Militant denies making Bali bombs at trial
JAKARTA, Indonesia (AP) — An Indonesian militant accused of building the massive Bali car bomb used in the deadly 2002 terrorist attacks on nightclubs insisted Thursday at his trial that another militant, not he, assembled the device.
Umar Patek — a leading member of the al-Qaida-linked network Jemaah Islamiyah — told the West Jakarta District Court that he did not have the expertise to build anything as big as the 1,540-pound (700-kilogram) explosive that authorities say was used in the attacks on the two clubs along with other bombs.
"I would not know how to assemble such a bomb," he said, contradicting claims made to interrogators following his arrest last year in Pakistan.
He told Indonesian interrogators after his capture and extradition that he spent nearly a week with co-conspirators in a Bali safehouse, painstakingly assembling the huge bomb using household items including a rice ladle, a grocer's scale and plastic bags.
Patek faces a maximum penalty of death by firing squad if found guilty of various terrorism-related and criminal charges, including the Bali attacks that left 202 people dead.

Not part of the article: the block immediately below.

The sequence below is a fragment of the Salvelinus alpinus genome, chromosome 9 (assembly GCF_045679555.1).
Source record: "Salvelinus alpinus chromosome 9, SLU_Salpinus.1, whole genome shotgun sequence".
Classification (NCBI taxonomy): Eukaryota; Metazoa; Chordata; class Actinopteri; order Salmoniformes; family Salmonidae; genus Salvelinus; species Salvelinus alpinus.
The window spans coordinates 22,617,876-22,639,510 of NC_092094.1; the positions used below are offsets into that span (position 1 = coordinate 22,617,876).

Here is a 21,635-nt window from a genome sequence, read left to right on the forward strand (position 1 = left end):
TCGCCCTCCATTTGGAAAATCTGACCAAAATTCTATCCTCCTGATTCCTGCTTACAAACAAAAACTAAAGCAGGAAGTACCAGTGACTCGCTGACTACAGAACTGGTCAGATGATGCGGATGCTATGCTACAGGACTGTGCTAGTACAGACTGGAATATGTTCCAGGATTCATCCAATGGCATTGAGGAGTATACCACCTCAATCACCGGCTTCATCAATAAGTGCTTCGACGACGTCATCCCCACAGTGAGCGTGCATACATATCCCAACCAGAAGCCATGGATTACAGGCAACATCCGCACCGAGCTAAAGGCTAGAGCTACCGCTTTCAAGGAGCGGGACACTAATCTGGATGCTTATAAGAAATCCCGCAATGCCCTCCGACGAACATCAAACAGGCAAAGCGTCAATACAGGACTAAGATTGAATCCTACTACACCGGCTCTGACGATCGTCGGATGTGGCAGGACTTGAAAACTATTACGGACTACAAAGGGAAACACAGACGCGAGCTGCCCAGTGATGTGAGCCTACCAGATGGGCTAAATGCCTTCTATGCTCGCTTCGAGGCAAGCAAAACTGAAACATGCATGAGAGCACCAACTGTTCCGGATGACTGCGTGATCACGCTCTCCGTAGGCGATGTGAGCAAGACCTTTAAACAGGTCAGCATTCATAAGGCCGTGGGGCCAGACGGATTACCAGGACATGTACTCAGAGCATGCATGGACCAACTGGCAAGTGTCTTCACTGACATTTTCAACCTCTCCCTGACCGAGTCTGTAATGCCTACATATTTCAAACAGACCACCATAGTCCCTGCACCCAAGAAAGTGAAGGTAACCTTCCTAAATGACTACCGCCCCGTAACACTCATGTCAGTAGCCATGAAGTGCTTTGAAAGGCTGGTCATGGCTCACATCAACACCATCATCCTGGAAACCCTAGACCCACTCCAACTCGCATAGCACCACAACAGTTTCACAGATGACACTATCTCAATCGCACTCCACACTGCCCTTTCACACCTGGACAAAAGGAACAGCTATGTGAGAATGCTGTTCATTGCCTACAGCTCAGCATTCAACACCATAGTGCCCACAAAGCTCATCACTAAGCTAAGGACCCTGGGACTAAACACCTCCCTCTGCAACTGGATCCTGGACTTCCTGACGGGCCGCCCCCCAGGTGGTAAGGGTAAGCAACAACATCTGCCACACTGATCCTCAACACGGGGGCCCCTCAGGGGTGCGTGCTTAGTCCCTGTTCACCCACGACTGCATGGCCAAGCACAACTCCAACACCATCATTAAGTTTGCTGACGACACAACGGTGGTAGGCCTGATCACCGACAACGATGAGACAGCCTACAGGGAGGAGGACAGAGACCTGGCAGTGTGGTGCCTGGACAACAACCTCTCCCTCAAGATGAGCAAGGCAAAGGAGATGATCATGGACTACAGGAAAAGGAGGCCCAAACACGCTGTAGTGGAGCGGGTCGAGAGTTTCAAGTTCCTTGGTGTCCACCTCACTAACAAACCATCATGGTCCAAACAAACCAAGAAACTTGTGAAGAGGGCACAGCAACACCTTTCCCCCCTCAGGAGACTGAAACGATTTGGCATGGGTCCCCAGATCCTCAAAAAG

Most of the victims were foreign tourists to the resort island.
Patek told the court Thurdsay that he was present when the bombs used in the twin attacks were made but did not actually help build them.
He testified that it was Malaysian bomb maker Azahari bin Husin, killed during a raid by anti-terrorism forces in 2005, who mixed almost all of the chemicals, he insisted Thursday.
"He's the only one who had the scientific knowledge to make a bomb like that," Patek said, noting that the slain militant had a doctorate degree in physics.
Prosecutors have argued that Patek is a skilled bomb-maker.
Another Jemaah Islamiyah militant — Ali Imron, who is serving a life sentence for his role in the Bali bombings and is now a police informer — was with the other militants in the safehouse while the bombs were being made.
Though called as a witness for the prosecution, Imron surprised courtroom observers by supporting Patek.
"I never saw him actually mixing chemicals," he said, "just picking up bags containing explosives."
Patek is the top remaining suspect in the Bali nightclub bombings about a year after the Sept. 11 attacks, which brought international attention to Jemaah Islamiyah, an al-Qaida-linked movement intent on creating a pan-Islamic state throughout Southeast Asia.
Three masterminds in the attack already have been tried and executed, and authorities have made big strides in dismantling Jemaah Islamiyah.